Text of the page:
There are at least two things that could be done to solve Mexico's drug war given that pure enforcement is not working. Unfortunately, neither seems particularly feasible.
On the hand, we could try development. That is, we could try to boost Mexico's economy to the extent that there would be plenty of jobs that would be more attractive than drug trafficking. The problem with this is that it would surely take a huge amount of money to do this and it is not clear that anyone knows for sure how to promote rapid and sustainable growth in an economy.
On the other hand, we could try legalization. If drugs were legal in the United States and in Mexico, drug trafficking would no longer be done by criminal groups. Instead, legitimate companies would come to dominate the drug trade. However, it seems very unlikely that either country's citizens would be willing to accept legalization of all drugs any time soon.
Therefore, it is very hard to know what can actually be done. If there were a simple solution, it would likely have been taken by now.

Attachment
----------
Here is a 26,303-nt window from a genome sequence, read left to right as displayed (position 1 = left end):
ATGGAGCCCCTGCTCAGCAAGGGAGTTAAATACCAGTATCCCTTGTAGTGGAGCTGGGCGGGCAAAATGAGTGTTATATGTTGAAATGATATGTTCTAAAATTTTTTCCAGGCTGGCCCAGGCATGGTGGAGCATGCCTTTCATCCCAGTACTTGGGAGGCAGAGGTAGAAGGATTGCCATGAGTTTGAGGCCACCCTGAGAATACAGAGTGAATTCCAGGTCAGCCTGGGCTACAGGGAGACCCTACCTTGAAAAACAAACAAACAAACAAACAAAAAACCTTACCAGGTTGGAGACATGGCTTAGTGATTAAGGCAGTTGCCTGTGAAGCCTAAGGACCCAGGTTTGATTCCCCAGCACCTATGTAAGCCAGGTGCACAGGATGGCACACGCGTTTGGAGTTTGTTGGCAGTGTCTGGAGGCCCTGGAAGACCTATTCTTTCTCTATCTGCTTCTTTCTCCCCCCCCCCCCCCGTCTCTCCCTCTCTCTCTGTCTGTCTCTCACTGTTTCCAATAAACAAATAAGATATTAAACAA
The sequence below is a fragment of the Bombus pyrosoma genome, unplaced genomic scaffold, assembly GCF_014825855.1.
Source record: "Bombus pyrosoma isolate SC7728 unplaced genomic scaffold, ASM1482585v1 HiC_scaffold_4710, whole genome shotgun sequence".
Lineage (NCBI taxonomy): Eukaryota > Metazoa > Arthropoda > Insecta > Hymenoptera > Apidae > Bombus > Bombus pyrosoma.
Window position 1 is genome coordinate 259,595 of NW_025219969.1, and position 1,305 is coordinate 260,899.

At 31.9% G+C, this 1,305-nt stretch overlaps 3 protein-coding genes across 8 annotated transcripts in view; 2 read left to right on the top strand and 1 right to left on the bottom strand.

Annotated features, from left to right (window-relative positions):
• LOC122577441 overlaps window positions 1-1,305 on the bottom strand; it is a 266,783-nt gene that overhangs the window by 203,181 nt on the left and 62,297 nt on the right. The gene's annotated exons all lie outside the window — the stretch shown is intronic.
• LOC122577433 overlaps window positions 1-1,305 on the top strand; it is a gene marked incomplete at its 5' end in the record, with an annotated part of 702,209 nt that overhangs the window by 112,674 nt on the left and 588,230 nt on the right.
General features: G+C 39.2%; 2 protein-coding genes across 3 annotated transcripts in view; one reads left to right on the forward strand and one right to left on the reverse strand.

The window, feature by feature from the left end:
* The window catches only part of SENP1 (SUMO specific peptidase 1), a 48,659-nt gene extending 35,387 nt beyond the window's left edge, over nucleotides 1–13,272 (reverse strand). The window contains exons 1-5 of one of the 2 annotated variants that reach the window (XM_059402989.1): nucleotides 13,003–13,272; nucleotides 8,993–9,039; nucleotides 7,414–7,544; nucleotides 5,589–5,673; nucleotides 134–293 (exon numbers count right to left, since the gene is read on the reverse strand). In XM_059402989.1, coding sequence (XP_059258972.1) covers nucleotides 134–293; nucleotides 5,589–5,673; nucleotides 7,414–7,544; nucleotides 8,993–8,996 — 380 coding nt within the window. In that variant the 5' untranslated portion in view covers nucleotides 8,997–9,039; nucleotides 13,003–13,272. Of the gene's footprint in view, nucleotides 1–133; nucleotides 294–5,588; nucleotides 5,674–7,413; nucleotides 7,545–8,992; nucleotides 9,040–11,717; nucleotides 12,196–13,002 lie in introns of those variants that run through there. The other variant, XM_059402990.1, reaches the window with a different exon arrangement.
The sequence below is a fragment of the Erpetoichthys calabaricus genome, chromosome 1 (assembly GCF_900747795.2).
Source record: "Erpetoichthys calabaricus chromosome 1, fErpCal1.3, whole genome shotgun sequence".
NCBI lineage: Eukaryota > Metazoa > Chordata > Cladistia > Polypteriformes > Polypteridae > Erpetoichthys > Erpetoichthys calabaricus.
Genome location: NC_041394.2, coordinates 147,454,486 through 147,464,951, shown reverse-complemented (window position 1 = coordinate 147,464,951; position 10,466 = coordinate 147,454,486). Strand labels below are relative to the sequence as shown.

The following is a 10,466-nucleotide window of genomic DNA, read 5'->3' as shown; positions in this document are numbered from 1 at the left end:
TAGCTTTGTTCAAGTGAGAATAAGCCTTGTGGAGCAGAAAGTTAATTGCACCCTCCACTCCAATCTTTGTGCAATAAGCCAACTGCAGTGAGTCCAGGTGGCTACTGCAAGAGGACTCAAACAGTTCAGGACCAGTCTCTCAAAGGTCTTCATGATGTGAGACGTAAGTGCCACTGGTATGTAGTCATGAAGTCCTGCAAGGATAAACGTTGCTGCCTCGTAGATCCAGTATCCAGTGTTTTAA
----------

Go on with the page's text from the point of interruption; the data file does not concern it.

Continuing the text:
American citizens should realize that they themselves are largely responsible for the drug wars because they are the principal consumers of illegal drugs. Each individual American should ask himself or herself what he or she could do personally to ameliorate the situation. Each individual could help by refusing to use illegal drugs and by refusing to view them with a sophisticated, tolerant, conspiratorial attitude. Most of these drugs destroy people's lives, destroy families, create all kinds of criminal behavior. There is nothing good about them, but they bring huge profits to those who deal in them. The American government could possibly do something to reduce drug trafficking by urging its citizens to consider the harm it is doing to them and to our country. We have plenty of media outlets--including the nation's schools--to get the message out to everybody.